Obama's unwise slap at Supreme Court galvanizes Republicans
Richard G. Carter | 10/12/2012, 4:17 p.m.
"Politics requires the skill to get someone else to do the unthinkable for you..."--Kenneth Branagh, "Conspiracy" (2001)
The Republican Party, which hopes to unseat Barack Hussein Obama, is salivating over a plethora of league-leading gaffes by the president. Most notable was his recent ill-advised, unseemly slap at the U.S. Supreme Court about Obamacare.
Along with Hilary Rosen, an openly gay female Democratic mouthpiece, insulting Mitt Romney's wife, Ann, as a stay-at-home mother, Obama's unwise comments have coalesced Republicans. Although his loopy vice president, Joe Biden, is known for putting his foot in his mouth, the president has steadily gained ground.
You remember candidate Obama saying he visited "57 states" and talking about "working-class people clinging to their guns and religion." And in a speech in Austria as president, he said, "I don't know what the term [wheeling and dealing] is in Austrian," apparently unaware they speak German in Austria.
Obama also called a Navy medic a "corpseman" instead of "corpsman" with a silent "ps." Ugh! And at the annual National Prayer Breakfast, he told 3,000 attendees that God serves as his top adviser for pushing higher taxes on the wealthy. To wit: "For me, as a Christian, it also coincides with Jesus' teaching that 'for unto whom much is given, much shall be required.'...If I'm willing to give something up--as somebody who's been extraordinarily blessed--and give up some of the tax breaks that I enjoy, I actually think that's going to make economic sense." Huh? What?
One of Obama's latest flubs was a hot mic moment on missile defense with Russia's Dmitry Medvedev. On March 26, he said: "It's important for him [Vladimir Putin] to give me space. This is my last election. After my election, I have more flexibility."
Medvedev replied, "I understand. I will transmit this information to Putin."
But Obama's thinly veiled threats on April 2 aimed at the Supreme Court over the unpopular Obamacare--opposed by 53 percent in an ABC News poll last week--takes the cake. And he erred egregiously in his remarks. To wit: "Ultimately, I'm confident that the Supreme Court will not take what would be an unprecedented step of overturning a law that was passed by a strong majority of a democratically elected Congress...that an unelected group of people would somehow overturn a duly constituted and passed law."
Of course, the vote in Congress approving Obamacare was strictly along party lines--and the only majority was Democrats. Every Republican in both houses voted against it.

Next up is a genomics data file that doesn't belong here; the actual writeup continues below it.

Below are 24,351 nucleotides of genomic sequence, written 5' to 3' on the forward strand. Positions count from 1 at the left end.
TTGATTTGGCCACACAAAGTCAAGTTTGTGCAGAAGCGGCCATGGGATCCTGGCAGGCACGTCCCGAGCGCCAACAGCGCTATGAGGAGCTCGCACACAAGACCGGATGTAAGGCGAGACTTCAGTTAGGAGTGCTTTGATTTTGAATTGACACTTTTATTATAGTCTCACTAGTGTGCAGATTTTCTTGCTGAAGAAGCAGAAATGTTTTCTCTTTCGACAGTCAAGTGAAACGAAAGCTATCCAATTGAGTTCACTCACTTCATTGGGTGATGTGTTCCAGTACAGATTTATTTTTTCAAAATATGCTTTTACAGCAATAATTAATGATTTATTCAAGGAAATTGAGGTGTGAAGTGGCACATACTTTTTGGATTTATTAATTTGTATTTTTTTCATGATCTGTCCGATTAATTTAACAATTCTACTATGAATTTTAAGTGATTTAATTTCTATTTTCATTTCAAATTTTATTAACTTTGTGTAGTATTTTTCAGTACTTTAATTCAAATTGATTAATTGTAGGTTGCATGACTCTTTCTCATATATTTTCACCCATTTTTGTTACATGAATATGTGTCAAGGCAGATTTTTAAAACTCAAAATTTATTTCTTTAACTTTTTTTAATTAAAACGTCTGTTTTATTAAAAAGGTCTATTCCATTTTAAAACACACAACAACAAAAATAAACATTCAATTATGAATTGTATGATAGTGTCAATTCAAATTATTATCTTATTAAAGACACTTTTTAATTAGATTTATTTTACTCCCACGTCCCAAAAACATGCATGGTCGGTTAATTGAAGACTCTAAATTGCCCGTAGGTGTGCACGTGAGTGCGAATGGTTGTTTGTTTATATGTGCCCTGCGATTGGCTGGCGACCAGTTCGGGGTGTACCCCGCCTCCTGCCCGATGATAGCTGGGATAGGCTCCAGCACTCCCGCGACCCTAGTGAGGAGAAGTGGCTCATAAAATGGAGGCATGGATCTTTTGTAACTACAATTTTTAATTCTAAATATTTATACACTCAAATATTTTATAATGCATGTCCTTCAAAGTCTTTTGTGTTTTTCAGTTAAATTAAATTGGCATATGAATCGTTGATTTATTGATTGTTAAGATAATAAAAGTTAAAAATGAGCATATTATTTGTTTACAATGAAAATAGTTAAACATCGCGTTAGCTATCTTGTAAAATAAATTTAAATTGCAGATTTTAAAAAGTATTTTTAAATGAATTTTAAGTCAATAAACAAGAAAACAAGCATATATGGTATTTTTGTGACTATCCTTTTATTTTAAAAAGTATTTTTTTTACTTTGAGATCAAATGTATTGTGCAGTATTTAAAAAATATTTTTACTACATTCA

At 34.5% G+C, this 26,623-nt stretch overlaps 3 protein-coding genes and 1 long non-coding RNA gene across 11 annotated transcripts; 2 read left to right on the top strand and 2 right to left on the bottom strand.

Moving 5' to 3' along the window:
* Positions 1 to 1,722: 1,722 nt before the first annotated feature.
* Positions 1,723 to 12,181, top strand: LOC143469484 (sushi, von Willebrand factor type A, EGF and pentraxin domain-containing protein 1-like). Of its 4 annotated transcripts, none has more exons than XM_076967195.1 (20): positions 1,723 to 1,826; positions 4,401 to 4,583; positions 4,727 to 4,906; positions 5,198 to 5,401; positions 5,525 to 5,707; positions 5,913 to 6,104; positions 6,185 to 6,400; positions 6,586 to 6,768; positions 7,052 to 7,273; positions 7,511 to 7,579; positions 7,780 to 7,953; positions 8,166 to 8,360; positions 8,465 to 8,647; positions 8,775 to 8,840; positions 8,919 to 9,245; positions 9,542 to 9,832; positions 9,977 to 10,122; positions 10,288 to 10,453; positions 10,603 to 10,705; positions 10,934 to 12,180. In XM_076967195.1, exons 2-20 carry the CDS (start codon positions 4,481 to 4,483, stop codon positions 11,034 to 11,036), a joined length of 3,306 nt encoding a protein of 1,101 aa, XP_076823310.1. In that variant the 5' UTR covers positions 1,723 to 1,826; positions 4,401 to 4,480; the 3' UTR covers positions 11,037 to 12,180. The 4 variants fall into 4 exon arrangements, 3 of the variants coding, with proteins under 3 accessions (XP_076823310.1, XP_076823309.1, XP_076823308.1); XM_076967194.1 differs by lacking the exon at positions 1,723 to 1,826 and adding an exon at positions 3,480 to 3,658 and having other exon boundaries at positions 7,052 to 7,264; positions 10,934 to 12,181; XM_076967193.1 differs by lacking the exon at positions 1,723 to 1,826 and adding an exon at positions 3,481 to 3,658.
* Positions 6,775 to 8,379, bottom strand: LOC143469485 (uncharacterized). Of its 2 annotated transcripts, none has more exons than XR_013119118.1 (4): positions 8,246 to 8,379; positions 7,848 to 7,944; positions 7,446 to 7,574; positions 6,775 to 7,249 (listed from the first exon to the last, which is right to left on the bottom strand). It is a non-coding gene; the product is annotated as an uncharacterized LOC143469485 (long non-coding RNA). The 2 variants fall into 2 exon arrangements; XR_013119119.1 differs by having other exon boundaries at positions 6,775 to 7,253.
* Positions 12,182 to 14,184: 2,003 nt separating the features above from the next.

Indeed, Biden and Obama have cornered the market on unwise public comments, providing Romney, and his eventual running mate, with fodder for the candidate debates. And you better believe his staff are getting their ducks lined up.
Obama's erroneous blather about the Supreme Court's charter in light of its apparent readiness to declare unconstitutional Obamacare's individual mandate is mind-boggling. The high court's ruling, expected in June, could quash the president's signature legislation.
As a result, there have been many, many letters to the editor in daily newspapers taking the president to task for his wrong-headed rant. Here's a sampling:
"Obama states it would be extraordinary if Obamacare were overturned. Could it be that the president does not know that more than 150 laws have been overturned by the Supreme Court over the years?"
"The president claims his health care law should be upheld because it had a strong majority in the democratically elected Congress. The only thing we know is that 100 percent of Congress didn't read it before they voted on it."
"It is almost beyond belief that the president, supposedly a constitutional law professor, would apparently try to threaten the Supreme Court for performing its constitutional role."
"Obama's sad attempt to influence and degrade the Supreme Court in order to prop up his health care failure known as Obamacare continues to demonstrate that he remains a colossal blamer and whiner."
"There he goes again, our presumptuous president stating how the justices should rule on the health care bill, as if the balance of powers doesn't matter."
None of this has been lost on Republicans and Romney. Indeed, a dour Obama plays into Romney's hands as the president comes across as increasingly strident, shrill and arrogant in campaign speeches. Voters don't respond well to perceived anger and bitterness on the part of any candidate for any office.
Romney's strength is private business sector experience yet he lacks charisma. In order to win the upcoming candidate debates with Obama, he must own the stage. However, the president is demonstrably woeful without teleprompters and gets testy under pressure.
Given Obama's sinking job approval numbers, bad economy, huge budget deficit, high gas prices, high unemployment and abysmal record on jobs, he should tone down his rhetoric. What became of "more civility in our discourse?" Where is "hope and change?"
Bottom line: Like the great game of poker, you've got to know when to hold 'em and know when to fold 'em. Think about it. And that's the name of that tune.